WHO calls for urgent de-worming interventions to stop Neglected Tropical Diseases and malnutrition in the Sahel and Central Africa

As the Sahel food crisis persists, compounded by recent flooding in the region, the World Health Organization (WHO) has appealed to health and development partners to support affected countries prioritize de-worming activities as part of urgent relief efforts.

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“Flooding now being experienced in parts of the Sahel, creates the ideal breeding ground for contracting Neglected Tropical Diseases (NTDs) such as bilharzia, and worm-like diseases putting more at risk of malnutrition,” says WHO African Regional Director Dr Luis Gomes Sambo.

“Humanitarian actors should come out in full force and support de-worming activities in affected countries as malnourished children and adults are very susceptible to contracting these NTDs, transmitted via contaminated water and soil.”

Prolonged drought and internal conflict have caused critical hunger in the Sahel region of West Africa which spans Senegal, Mauritania, Mali, Burkina Faso and Niger. Nearly 19 million people are food insecure and more than one million children under the age five years are severely malnourished.  This situation is exacerbated further by cholera outbreaks in several countries, such as Chad, Cameroon, Mali and Niger.

In Niger alone, some 4,887 cases and 102 deaths were reported between I January to 14 October. In Mali, 219 cholera cases and 19 deaths were reported during the same period.  The disease is spreading fast in the countries of the Mano River Basin (Guinea, Liberia and Sierra Leone) as well as along the Congo River, (affecting people in both the Republic of Congo and the Democratic Republic of Congo). Already this year, a total of 81 180 cases and 1 584 deaths were reported from 25 countries. DR Congo, Sierra Leone, Ghana, Guinea, Uganda, and Niger accounted for 92.5% of the total number of cases and 89% of all deaths.

Low quality drinking water supply and inadequate latrine coverage combined with flooding in the affected countries increases the risk of NTDs such as bilharzia (Schistosomiasis) and roundworms, hookworms and whipworms (Soil-Transmitted Helminthiases). The number of food insecure people in the Sahel region is likely to increase due to these diseases.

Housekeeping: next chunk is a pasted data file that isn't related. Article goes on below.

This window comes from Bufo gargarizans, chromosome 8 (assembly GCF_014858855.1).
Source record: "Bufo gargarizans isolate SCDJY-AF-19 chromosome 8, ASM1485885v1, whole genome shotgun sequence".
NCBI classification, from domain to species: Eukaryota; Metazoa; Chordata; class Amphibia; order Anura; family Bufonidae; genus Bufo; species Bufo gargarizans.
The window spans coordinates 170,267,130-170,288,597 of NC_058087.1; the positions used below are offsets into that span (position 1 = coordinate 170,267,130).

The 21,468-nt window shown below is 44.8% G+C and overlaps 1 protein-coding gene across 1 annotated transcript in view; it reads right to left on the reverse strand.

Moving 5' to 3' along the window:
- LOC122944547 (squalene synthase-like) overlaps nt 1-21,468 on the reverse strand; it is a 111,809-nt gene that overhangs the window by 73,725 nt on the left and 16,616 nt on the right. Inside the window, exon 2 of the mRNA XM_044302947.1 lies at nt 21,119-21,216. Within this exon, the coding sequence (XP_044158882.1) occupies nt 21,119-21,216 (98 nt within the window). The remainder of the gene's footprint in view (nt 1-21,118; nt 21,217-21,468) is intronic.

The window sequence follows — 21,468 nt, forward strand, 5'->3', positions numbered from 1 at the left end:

The full impact of the Sahel crisis will only be felt in the months ahead on peoples’ livelihoods. Integrating de-worming activities is not only feasible and cost-effective: it takes less than 50 cents to treat a person for a year. This is especially important given that only half of the USD $1.6 billion consolidation appeal (CAP) for Burkina Faso, Mali, Chad, Mauritania and Niger have been funded.

Experts say that implementing deworming interventions will ensure that people can fully benefit from the food aid distributed. Deworming is one of the safest and most cost-effective measures that can be taken now to save lives and stem a worsening nutritional crisis.

About NTDs
Neglected Topical Diseases: Neglected tropical diseases (NTDs) are a group of poverty-associated chronic infectious diseases, which are endemic in poor and rural populations in the developing countries of Africa, America and Asia. NTDs affect over 1.4 billion people worldwide and cause severe morbidity and mortality; their impact in sub-Saharan Africa is comparable to malaria or tuberculosis. The diseases, which include river blindness, schistosomiasis, blinding trachoma, human African trypanosomiasis or sleeping sickness and intestinal worms, are transmitted by insect bites or caused by worms in the soil, and are easily spread in areas with poor sanitation.

The World Health Organization (WHO) lists 17 diseases as ‘NTDs’. Seven of the most prevalent NTDs can be controlled using preventive chemotherapy therapy (PCT) that has been proven safe and effective and that can be delivered in an integrated manner through mass drug administration. These diseases include schistosomiasis, onchocerciasis, lymphatic filariasis, trachoma, and three soil-transmitted helminthes, commonly known as hookworm, roundworm, and whipworm. 

NTDs coexist with poverty because they thrive where access to clean water and sanitation are limited and people live without protection from disease vectors. NTDs are recognized as a contributor to poverty since they can impair intellectual development in children, reduce school enrolment, and hinder economic productivity by limiting the ability of infected individuals to work.

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